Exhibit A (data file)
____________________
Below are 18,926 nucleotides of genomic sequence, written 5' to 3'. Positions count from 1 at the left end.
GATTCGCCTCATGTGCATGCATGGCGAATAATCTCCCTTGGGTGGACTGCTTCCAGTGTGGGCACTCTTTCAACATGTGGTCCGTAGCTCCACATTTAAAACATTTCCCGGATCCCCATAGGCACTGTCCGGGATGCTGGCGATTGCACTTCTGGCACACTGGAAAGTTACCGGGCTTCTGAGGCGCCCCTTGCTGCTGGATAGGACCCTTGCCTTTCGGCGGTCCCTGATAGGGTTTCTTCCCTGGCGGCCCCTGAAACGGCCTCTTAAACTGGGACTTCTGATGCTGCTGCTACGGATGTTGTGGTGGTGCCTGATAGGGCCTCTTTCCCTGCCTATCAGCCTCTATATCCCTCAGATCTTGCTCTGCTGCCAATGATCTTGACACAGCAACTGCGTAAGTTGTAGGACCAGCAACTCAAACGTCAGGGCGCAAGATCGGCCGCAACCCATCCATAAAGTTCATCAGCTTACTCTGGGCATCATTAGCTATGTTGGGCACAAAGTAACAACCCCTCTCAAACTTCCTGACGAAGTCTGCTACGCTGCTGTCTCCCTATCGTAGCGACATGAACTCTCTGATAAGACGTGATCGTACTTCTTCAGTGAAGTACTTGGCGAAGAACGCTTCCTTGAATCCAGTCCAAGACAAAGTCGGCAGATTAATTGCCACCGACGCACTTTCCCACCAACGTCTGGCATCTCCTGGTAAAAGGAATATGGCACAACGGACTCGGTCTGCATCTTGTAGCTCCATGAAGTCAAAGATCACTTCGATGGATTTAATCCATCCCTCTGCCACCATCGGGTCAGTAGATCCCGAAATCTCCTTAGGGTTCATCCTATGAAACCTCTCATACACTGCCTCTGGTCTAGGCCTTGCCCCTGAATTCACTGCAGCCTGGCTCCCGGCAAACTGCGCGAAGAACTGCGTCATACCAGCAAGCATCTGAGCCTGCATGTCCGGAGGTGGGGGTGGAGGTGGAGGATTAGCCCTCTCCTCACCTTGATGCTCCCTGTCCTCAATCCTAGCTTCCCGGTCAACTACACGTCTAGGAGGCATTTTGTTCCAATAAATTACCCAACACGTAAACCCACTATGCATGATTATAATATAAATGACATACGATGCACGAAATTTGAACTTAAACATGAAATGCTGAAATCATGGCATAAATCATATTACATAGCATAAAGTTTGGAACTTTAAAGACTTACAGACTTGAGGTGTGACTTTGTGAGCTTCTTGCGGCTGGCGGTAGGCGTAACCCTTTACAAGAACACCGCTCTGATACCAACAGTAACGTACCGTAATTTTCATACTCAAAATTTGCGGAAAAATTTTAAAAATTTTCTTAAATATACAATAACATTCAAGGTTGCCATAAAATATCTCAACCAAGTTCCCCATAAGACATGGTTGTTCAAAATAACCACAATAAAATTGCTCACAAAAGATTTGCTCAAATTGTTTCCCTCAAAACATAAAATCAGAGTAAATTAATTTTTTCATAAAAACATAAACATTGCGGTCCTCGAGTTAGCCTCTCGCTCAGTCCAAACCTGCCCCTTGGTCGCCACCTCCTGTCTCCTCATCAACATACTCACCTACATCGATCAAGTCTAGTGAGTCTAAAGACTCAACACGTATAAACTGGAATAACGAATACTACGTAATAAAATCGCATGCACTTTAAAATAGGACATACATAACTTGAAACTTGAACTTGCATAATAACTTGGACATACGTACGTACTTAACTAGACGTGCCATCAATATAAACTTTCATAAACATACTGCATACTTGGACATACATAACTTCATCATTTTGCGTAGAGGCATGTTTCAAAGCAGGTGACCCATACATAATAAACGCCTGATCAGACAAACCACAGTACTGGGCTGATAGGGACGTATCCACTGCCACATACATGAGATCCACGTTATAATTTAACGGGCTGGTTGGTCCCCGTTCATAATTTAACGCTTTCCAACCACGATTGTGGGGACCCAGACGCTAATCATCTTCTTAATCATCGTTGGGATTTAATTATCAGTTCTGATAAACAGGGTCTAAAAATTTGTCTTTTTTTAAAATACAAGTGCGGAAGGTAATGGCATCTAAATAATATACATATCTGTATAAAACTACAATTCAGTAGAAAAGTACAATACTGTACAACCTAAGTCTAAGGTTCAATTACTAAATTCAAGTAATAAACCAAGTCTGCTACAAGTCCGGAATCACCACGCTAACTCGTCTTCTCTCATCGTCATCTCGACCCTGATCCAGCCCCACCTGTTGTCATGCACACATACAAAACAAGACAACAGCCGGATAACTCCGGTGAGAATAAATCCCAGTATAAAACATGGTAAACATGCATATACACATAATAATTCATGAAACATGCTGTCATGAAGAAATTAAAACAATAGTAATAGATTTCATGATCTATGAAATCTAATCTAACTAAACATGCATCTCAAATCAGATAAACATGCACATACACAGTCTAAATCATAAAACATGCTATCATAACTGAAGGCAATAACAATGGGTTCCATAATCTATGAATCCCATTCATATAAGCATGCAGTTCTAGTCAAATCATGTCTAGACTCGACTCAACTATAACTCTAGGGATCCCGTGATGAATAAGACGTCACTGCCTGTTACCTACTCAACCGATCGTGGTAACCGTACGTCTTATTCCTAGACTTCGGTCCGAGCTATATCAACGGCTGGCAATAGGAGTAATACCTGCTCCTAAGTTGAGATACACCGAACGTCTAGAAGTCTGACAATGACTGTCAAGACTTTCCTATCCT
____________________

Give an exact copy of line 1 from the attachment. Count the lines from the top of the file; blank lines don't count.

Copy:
Below are 18,926 nucleotides of genomic sequence, written 5' to 3'. Positions count from 1 at the left end.